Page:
“I can’t see any reason why they’d need that info,” says 7th District Councilmember Tonia Reyes Uranga, who caught wind of the calls when one collective contacted her, understandably concerned and suspicious. Uranga says she understands the suspicion, pointing out that no one from the city prosecutor’s office had so much briefed the council on what they were doing—and so of course council can’t defend it to concerned constituents.
Vice-Mayor Val Lerch also heard about the calls when a collective in his 9th District called him. He got in touch with the city prosecutor’s office, who told him that they “were getting information on who the players are in preparation for the [forthcoming] ordinance.”
If that’s true, why they wouldn’t tell the collectives this is anybody’s guess. Multiple calls to the city prosecutor’s office by The District Weekly went unreturned (whereas the Long Beach Beachcomber, which in its Dec. 4 issue broke the story of the calls, was rebuffed with an e-mailed, “I have no comment on your inquiry”).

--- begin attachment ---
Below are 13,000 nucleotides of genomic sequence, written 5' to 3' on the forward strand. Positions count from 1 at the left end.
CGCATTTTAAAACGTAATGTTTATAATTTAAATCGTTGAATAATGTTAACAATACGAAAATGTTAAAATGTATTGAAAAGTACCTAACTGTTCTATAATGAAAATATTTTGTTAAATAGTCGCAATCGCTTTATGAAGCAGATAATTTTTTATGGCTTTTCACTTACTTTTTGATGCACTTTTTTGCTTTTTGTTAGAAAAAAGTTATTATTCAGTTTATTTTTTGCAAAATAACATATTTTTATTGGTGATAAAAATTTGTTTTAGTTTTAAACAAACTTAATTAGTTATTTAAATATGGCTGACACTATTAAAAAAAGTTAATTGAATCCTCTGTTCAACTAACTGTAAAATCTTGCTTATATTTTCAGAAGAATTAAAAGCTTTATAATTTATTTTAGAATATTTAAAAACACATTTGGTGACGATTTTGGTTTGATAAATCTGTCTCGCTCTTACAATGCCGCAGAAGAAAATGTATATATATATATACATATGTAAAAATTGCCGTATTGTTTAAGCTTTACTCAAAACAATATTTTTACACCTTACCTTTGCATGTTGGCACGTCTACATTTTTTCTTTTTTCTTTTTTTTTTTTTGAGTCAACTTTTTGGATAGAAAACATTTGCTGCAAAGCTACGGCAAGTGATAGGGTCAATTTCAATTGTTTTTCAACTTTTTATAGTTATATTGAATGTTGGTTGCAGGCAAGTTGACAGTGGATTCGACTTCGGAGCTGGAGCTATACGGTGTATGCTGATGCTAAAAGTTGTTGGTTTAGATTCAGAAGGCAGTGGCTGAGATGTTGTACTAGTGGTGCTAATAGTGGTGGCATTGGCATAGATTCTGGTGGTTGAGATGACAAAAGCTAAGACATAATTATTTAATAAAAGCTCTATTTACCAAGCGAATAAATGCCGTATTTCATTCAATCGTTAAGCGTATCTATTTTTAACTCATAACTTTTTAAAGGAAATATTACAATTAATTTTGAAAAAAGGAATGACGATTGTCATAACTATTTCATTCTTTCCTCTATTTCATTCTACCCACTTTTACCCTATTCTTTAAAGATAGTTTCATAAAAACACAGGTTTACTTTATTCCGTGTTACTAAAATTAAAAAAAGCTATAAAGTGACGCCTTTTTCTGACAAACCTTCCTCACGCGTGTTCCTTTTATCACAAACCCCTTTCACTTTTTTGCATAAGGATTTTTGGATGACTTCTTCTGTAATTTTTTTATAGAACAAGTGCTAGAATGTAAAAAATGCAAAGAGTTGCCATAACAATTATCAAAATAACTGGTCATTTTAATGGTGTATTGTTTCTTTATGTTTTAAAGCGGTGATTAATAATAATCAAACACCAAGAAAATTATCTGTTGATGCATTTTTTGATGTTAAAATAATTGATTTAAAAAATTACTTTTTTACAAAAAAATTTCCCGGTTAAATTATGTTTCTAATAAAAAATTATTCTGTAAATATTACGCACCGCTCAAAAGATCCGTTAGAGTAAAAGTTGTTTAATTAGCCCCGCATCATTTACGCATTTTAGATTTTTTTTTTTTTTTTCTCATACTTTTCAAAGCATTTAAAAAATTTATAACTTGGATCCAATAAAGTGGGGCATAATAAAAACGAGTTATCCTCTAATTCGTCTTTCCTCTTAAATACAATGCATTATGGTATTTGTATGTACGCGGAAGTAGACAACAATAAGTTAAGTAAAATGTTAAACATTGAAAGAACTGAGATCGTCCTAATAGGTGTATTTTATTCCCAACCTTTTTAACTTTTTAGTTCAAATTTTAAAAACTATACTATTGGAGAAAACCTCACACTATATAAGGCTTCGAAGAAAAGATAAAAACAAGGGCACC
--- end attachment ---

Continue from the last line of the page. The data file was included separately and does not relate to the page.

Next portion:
Fast-forward a month later to the busts. First District Councilperson Robert Garcia called the timing “unfortunate,” a sentiment elaborated on by Lerch: “When I heard about this, my initial reaction was that this is poor, poor timing. What is the message we’re sending to legitimate collectives trying to help patients?” And Uranga’s reaction was almost identical, expressing concern that the timing “undermines public trust in the city’s efforts to regulate this in good faith. And to [carry out the busts] without even briefing the council is also ridiculous. We can’t defend [the busts] because we don’t know anything about what’s going on.”